The Firing Line Forums

Go Back   The Firing Line Forums > The Hide > The Art of the Rifle: Bolt, Lever, and Pump Action

Reply
 
Thread Tools Search this Thread
Old July 11, 2023, 12:31 PM   #1
ligonierbill
Senior Member
 
Join Date: May 20, 2007
Posts: 2,414
Dusted off 257 Roberts - surprising result

I was out to verify StaBall 6.5 in my Mauser: The weasels discontinued my go to IMR-4955. StaBall does well with Hornady 117s, and I wanted to run some with Sierra 117 ProHunters. It did fine, but the real story is, as an afterthought, I loaded some Barnes 100 TTSX. Got these to run in my 257 Weatherby, and while they do pretty good, they don't do as well as 120 Nosler Partitions. That's all I'll be shooting in that rifle, so why not try the Barnes in the smaller case. Barnes has data for Ramshot Hunter, of which I have an 8 lb jug, so I put some together. Barnes' max is 46.5, but I got their velocity with 45.0. Pretty good group. At 45.5, 1 1/4" (though I'm not really knuckling down) and 3,158. No overt pressure signs, so let's try 46.0: 3,190, still no pressure signs, but the group opened up to 2". Didn't fire Barnes's max. Checked QL when I got home, and that usually conservative software says I'm still under spec MAP. I think I'm going with the Barnes (also have 101 LRX).

PS: While I was letting the barrel cool, I banged away with my K-31. Using up some old (pre-Re-17) handloads. What a cool, fun rifle!
ligonierbill is offline  
Old July 11, 2023, 03:04 PM   #2
stagpanther
Senior Member
 
Join Date: March 2, 2014
Posts: 11,538
"Back in the day" many of weatherby's best hunting cartridges were based on the partition. I found the 270 and 300 weatherby cartridges loaded with partitions "defied BC logic" and were amazingly accurate within typical hunting distances.
__________________
"Everyone speaks gun."--Robert O'Neill
I am NOT an expert--I do not have any formal experience or certification in firearms use or testing; use any information I post at your own risk!
stagpanther is offline  
Old July 12, 2023, 08:14 AM   #3
HiBC
Senior Member
 
Join Date: November 13, 2006
Posts: 8,256
My 257 Roberts is an AI . That should not make any difference for bullet selection.
This has been my go-to hunting rifle for most purposes for a long time. 20 + years? or so. I started out with 100 gr Sierra Boat Tails and IMR 4350. That was actually not bad.
But I'm in Western wide open spaces that usually have a breeze.

When Nosler introduced the 115 gr Ballistic Tip I was on it! That bullet has worked very well for me. I'm just not even tempted to try anything else. I load one load for that rifle. Its a stable gun that seldom requires any sight adjustment. So its always ready to go and it always shoots the same.

My powder of choice is H-4831 SC. It works,too.

I'm not telling you what you should do. That works for me.
HiBC is offline  
Old July 12, 2023, 09:00 AM   #4
ligonierbill
Senior Member
 
Join Date: May 20, 2007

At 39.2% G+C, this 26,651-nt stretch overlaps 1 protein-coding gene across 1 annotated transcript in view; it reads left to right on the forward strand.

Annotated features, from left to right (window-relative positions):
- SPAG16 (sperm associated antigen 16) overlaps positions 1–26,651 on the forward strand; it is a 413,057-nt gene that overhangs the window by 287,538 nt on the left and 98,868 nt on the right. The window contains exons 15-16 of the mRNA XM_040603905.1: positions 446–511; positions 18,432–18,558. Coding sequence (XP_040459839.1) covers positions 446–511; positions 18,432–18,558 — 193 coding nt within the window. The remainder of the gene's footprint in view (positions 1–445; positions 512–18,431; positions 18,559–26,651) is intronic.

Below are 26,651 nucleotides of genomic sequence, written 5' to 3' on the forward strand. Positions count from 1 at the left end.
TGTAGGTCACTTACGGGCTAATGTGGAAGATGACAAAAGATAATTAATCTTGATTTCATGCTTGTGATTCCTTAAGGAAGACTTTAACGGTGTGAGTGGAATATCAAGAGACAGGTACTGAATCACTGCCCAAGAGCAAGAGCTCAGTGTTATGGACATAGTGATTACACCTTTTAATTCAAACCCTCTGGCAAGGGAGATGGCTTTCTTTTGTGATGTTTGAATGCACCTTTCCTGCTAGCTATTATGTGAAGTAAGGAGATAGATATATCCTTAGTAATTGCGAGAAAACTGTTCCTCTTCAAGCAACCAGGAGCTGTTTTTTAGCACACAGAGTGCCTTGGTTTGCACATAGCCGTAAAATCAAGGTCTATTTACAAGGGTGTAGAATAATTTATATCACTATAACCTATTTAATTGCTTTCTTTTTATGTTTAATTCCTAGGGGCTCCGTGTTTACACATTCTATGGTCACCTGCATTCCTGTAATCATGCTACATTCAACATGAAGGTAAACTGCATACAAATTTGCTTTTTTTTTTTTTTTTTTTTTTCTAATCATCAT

Posts: 2,414
I thought I was there with my Sierra 117s, and tried the Barnes almost on a whim. My goal is to get where you are: one rifle, one load. If it's too big or too far away, use a different rifle. Always liked the Roberts, but I'm gaining even more respect for it. And I keep coming back to those copper bullets. I've rarely been disappointed.
ligonierbill is offline  
Old July 12, 2023, 11:16 AM   #5
taylorce1
Senior Member
 
Join Date: November 18, 2005
Location: On the Santa Fe Trail
Posts: 8,173
I think the old Roberts cartridge is cool. I have a buddy who has used one for several years built on a small ring 96 action without thumb cut. It looks a lot like a M50 FWT with it's Schnabel forend he carved into the stock. His favorite bullet has been the 117 Sierras in that rifle.

Me I'm not shooting much .257 calibers since I sold off my .25-06. I do have a CD mini in .250-3000, I bought it for my daughter many years ago for her to have a low recoiling rifle. I don't shoot it much, I always feel like I'll break something as it is so dainty. I'm thinking of changing my M700 .308 to .250-3000 or .25 Creedmoor, if I can get my new Howa Superlite .308 to shoot better.
__________________
NRA Life Member
taylorce1 is offline  
Old July 13, 2023, 12:04 PM   #6
USAF Ret
Senior Member
 
Join Date: December 8, 2017
Posts: 775
Quote:
Originally Posted by taylorce1 View Post
I think the old Roberts cartridge is cool. I have a buddy who has used one for several years built on a small ring 96 action without thumb cut. It looks a lot like a M50 FWT with it's Schnabel forend he carved into the stock. His favorite bullet has been the 117 Sierras in that rifle.

Me I'm not shooting much .257 calibers since I sold off my .25-06. I do have a CD mini in .250-3000, I bought it for my daughter many years ago for her to have a low recoiling rifle. I don't shoot it much, I always feel like I'll break something as it is so dainty. I'm thinking of changing my M700 .308 to .250-3000 or .25 Creedmoor, if I can get my new Howa Superlite .308 to shoot better.
What kind of groups are you getting from the HOWA?